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  • The "Kansas City" Sessions
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The "Kansas City" Sessions


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Audio CD, January 28, 1997
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Listen to Samples and Buy MP3s

Songs from this album are available to purchase as MP3s. Click on "Buy MP3" or view the MP3 Album.
                                                                                                                                                                                                                                                                                                                                         

Samples
Song TitleArtist Time Price
listen  1. Way Down Yonder In New OrleansLester Young 3:02$0.99  Buy MP3 
listen  2. Way Down Yonder In New OrleansLester Young 3:00$0.99  Buy MP3 
listen  3. Countless BluesLester Young 3:03$0.99  Buy MP3 
listen  4. Countless BluesLester Young 3:01$0.99  Buy MP3 
listen  5. Them There EyesLester Young 2:59$0.99  Buy MP3 
listen  6. Them There EyesLester Young 3:01$0.99  Buy MP3 
listen  7. I Want A Little GirlLester Young 2:56$0.99  Buy MP3 
listen  8. I Want A Little GirlLester Young 2:57$0.99  Buy MP3 
listen  9. Pagin' The DevilLester Young 2:59$0.99  Buy MP3 
listen10. Pagin' The DevilLester Young 2:57$0.99  Buy MP3 
listen11. Three Little WordsLester Young 3:22$0.99  Buy MP3 
listen12. Three Little WordsLester Young 2:54$0.99  Buy MP3 
listen13. Jo JoLester Young 3:19$0.99  Buy MP3 
listen14. I Got RhythmLester Young 3:17$0.99  Buy MP3 
listen15. I Got RhythmLester Young 3:18$0.99  Buy MP3 
listen16. I Got RhythmLester Young 3:18$0.99  Buy MP3 
listen17. Four O'Clock DragLester Young 2:53$0.99  Buy MP3 
listen18. Four O'Clock DragLester Young 2:53$0.99  Buy MP3 
listen19. Laughing At LifeKansas City Five 3:07$0.99  Buy MP3 
listen20. Good Morning BluesKansas City Five 2:53$0.99  Buy MP3 
listen21. I Know That You KnowKansas City Five 3:06$0.99  Buy MP3 
listen22. Love Me Or Leave MeKansas City Five 2:47$0.99  Buy MP3 

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Product Details

  • Audio CD (January 28, 1997)
  • Number of Discs: 1
  • Label: Commodore
  • ASIN: B0000001NN
  • Average Customer Review: 4.6 out of 5 stars  See all reviews (16 customer reviews)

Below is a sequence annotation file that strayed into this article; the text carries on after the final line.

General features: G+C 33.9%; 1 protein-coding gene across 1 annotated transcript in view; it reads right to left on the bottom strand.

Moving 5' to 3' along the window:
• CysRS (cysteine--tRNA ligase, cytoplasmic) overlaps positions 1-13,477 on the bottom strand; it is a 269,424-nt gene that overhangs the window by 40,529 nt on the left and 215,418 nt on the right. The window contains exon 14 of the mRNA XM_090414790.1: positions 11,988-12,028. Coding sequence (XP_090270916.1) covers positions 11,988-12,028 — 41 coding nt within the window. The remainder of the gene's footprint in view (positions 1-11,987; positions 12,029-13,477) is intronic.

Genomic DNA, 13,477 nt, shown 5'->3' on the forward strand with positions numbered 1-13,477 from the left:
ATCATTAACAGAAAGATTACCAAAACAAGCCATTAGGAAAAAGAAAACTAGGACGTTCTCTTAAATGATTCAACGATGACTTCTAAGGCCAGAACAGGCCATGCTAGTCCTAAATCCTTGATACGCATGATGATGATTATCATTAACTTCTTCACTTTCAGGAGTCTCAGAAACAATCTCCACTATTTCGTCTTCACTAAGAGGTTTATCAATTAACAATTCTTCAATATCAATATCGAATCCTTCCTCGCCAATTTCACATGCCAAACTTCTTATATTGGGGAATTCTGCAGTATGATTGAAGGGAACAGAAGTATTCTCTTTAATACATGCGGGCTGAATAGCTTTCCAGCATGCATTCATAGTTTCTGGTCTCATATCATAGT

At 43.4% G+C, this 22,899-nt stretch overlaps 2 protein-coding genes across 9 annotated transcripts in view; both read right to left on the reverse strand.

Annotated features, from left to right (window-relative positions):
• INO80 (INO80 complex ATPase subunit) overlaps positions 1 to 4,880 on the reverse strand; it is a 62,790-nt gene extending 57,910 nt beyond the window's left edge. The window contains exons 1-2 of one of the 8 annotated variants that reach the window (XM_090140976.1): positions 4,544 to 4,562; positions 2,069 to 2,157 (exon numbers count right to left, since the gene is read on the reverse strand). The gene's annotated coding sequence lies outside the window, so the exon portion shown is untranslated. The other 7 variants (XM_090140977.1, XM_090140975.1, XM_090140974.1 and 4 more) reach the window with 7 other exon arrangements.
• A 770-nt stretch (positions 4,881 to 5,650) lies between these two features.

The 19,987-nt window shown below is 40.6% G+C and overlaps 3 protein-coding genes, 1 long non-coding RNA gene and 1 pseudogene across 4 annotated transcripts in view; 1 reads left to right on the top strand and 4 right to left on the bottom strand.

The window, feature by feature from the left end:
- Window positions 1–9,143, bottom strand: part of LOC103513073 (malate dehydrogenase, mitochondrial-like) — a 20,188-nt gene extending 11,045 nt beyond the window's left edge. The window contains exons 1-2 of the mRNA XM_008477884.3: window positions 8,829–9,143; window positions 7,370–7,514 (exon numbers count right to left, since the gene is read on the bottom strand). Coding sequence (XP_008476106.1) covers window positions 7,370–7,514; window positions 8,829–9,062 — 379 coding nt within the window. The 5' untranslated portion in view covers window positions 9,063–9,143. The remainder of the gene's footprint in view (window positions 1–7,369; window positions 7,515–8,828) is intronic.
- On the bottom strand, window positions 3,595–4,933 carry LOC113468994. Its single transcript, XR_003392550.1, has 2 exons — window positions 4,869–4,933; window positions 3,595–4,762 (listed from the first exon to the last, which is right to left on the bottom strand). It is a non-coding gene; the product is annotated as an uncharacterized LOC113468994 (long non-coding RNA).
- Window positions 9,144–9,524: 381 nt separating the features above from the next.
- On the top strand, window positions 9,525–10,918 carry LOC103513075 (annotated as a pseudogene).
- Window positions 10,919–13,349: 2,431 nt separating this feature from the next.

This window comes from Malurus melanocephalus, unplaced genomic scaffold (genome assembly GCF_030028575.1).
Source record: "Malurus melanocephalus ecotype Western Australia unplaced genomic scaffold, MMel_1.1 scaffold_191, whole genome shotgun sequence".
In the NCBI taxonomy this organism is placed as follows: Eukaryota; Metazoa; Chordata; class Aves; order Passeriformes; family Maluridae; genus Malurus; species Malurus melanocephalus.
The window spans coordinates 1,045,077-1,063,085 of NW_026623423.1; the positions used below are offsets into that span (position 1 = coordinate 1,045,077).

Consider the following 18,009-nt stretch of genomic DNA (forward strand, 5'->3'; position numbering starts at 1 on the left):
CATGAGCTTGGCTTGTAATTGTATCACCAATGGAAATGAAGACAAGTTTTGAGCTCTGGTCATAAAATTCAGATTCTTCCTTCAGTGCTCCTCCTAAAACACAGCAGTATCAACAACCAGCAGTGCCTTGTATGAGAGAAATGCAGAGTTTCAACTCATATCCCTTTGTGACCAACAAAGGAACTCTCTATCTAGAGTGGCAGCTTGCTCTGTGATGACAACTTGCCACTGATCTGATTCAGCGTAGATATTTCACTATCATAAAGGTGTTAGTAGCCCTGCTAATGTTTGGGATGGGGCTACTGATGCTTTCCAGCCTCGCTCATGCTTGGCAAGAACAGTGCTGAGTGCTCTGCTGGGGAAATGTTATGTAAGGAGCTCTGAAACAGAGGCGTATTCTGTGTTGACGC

• Amazon Best Sellers Rank: #13,335 in Music (See Top 100 in Music)

Editorial Reviews

Amazon.com

Though known as the "Kansas City sessions," Milt Gabler taped these proceedings in New York City for his Commodore label. The musicians, however, represented the soul of the Kansas City influx. The first 10 tracks--five tunes with one alternate each--come from September 1938 and feature a group drawn from the Count Basie Orchestra's ranks. It's the great Basie rhythm section of bassist Walter Page, drummer Jo Jones, and rhythm guitarist Freddie Green (who also sings on "Them There Eyes"), with a frontline of Lester Young, trumpeter Buck Clayton, and Eddie Durham, who's heard far more prominently on electric guitar than trombone. A master of half-valve smears, Clayton sounds superb, whether elegantly muted or expressively open, but it's Young who will rivet a listener's attention, both on tenor sax or playing clarinet with a strikingly original sound and conception.

Young's clarinet virtually defines the sonority of later "cool" alto saxophonists like Lee Konitz and Paul Desmond, and the blend with the transparent textures of the two guitars is particularly advanced. The second session is by a very different Kansas City Six from 1944, with Young and Jones the only returning members. It's a far more conventional setting, with trumpeter Bill Coleman and trombonist Dicky Wells competing in brashness and pianist Joe Bushkin in place of the guitars. The sometimes aggressive cast to the band only highlights Young's superbly relaxed phrasing. His opening solos on the three takes of "I Got Rhythm" are textbook example of relaxed swing, and their inspiration to Wells is apparent in his solos that follow. The CD concludes with four tracks by the Kansas City Five from March 1938, the earliest session here. It's the first Kansas City Six without Young present, still well worth hearing for the superb play of Clayton, Durham, and the rhythm section. --Stuart Broomer

Product Description

No Description Available.
Genre: Jazz Music
Media Format: Compact Disk
Rating:
Release Date: 28-JAN-1997

Customer Reviews

4.6 out of 5 stars
5 star
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See all 16 customer reviews
I would heartily recommend this CD to any human being.
nadav haber
In fact, I would say that his playing is some of the best of that era: tasteful, emotional, and completely aware of the importance of every individual note.
J. Rojas
We have the Basie's All-American rhythm session without Basie for contractual reasons--Freddie Green, Joe Jones, and the great Walter Page.
Tony Thomas

Most Helpful Customer Reviews

9 of 10 people found the following review helpful By nadav haber on July 9, 2001
Format: Audio CD
These are superb recordings by the master musician Lester Young and his Kansas City friends. When Young plays the blues on clarinet he reminds me so much of Billy Holliday - the transition from each note to the next is so full of musical emotion that it gets right inside my soul. The 1938 recordings with the clarinet are a high point in all Jazz - along with the Hot Fives and Sevens, Johnny Hodges small groups from 1939-40 etc. Young's beautiful sensitivity is displayed, along with the members of the group who afford Young the best support one could ask for. The 1944 sessions with Young on Tenor are great and complement the earlier sessions perfectly. I would heartily recommend this CD to any human being.